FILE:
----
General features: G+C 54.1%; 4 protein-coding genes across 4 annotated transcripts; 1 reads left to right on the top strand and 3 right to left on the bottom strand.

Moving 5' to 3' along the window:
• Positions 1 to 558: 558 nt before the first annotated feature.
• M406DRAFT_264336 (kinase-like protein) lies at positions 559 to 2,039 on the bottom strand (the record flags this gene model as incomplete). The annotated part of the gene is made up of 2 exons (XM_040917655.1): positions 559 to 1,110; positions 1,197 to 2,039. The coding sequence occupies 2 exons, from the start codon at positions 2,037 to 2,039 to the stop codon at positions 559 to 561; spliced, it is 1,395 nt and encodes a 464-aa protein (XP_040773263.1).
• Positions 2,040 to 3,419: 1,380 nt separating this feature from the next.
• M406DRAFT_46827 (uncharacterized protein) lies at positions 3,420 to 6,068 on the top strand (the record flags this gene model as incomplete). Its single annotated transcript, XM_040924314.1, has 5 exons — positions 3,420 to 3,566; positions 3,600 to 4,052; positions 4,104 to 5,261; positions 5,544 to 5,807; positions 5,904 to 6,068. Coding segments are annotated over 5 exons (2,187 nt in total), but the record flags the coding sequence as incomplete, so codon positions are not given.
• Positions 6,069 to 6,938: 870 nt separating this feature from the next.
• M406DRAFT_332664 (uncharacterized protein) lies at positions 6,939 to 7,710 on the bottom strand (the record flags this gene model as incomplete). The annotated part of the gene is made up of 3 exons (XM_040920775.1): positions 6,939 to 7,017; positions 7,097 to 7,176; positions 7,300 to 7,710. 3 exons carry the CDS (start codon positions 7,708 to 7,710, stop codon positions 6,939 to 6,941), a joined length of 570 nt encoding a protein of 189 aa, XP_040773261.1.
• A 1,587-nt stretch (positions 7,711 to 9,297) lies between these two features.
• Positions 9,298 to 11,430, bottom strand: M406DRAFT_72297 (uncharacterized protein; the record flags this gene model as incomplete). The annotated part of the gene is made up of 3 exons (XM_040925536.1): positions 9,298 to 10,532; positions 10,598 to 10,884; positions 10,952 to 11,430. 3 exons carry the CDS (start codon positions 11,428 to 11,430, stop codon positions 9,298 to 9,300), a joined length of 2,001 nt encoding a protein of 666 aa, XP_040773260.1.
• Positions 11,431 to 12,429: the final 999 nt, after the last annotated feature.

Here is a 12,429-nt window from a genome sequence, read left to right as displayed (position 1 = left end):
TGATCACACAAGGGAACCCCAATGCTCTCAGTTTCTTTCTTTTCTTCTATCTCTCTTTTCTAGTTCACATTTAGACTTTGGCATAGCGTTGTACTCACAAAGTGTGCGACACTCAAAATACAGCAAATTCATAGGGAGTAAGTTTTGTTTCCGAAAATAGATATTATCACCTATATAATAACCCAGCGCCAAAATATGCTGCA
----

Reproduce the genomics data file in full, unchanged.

General features: G+C 54.1%; 4 protein-coding genes across 4 annotated transcripts; 1 reads left to right on the top strand and 3 right to left on the bottom strand.

Moving 5' to 3' along the window:
• Positions 1 to 558: 558 nt before the first annotated feature.
• M406DRAFT_264336 (kinase-like protein) lies at positions 559 to 2,039 on the bottom strand (the record flags this gene model as incomplete). The annotated part of the gene is made up of 2 exons (XM_040917655.1): positions 559 to 1,110; positions 1,197 to 2,039. The coding sequence occupies 2 exons, from the start codon at positions 2,037 to 2,039 to the stop codon at positions 559 to 561; spliced, it is 1,395 nt and encodes a 464-aa protein (XP_040773263.1).
• Positions 2,040 to 3,419: 1,380 nt separating this feature from the next.
• M406DRAFT_46827 (uncharacterized protein) lies at positions 3,420 to 6,068 on the top strand (the record flags this gene model as incomplete). Its single annotated transcript, XM_040924314.1, has 5 exons — positions 3,420 to 3,566; positions 3,600 to 4,052; positions 4,104 to 5,261; positions 5,544 to 5,807; positions 5,904 to 6,068. Coding segments are annotated over 5 exons (2,187 nt in total), but the record flags the coding sequence as incomplete, so codon positions are not given.
• Positions 6,069 to 6,938: 870 nt separating this feature from the next.
• M406DRAFT_332664 (uncharacterized protein) lies at positions 6,939 to 7,710 on the bottom strand (the record flags this gene model as incomplete). The annotated part of the gene is made up of 3 exons (XM_040920775.1): positions 6,939 to 7,017; positions 7,097 to 7,176; positions 7,300 to 7,710. 3 exons carry the CDS (start codon positions 7,708 to 7,710, stop codon positions 6,939 to 6,941), a joined length of 570 nt encoding a protein of 189 aa, XP_040773261.1.
• A 1,587-nt stretch (positions 7,711 to 9,297) lies between these two features.
• Positions 9,298 to 11,430, bottom strand: M406DRAFT_72297 (uncharacterized protein; the record flags this gene model as incomplete). The annotated part of the gene is made up of 3 exons (XM_040925536.1): positions 9,298 to 10,532; positions 10,598 to 10,884; positions 10,952 to 11,430. 3 exons carry the CDS (start codon positions 11,428 to 11,430, stop codon positions 9,298 to 9,300), a joined length of 2,001 nt encoding a protein of 666 aa, XP_040773260.1.
• Positions 11,431 to 12,429: the final 999 nt, after the last annotated feature.

Here is a 12,429-nt window from a genome sequence, read left to right as displayed (position 1 = left end):
TGATCACACAAGGGAACCCCAATGCTCTCAGTTTCTTTCTTTTCTTCTATCTCTCTTTTCTAGTTCACATTTAGACTTTGGCATAGCGTTGTACTCACAAAGTGTGCGACACTCAAAATACAGCAAATTCATAGGGAGTAAGTTTTGTTTCCGAAAATAGATATTATCACCTATATAATAACCCAGCGCCAAAATATGCTGCA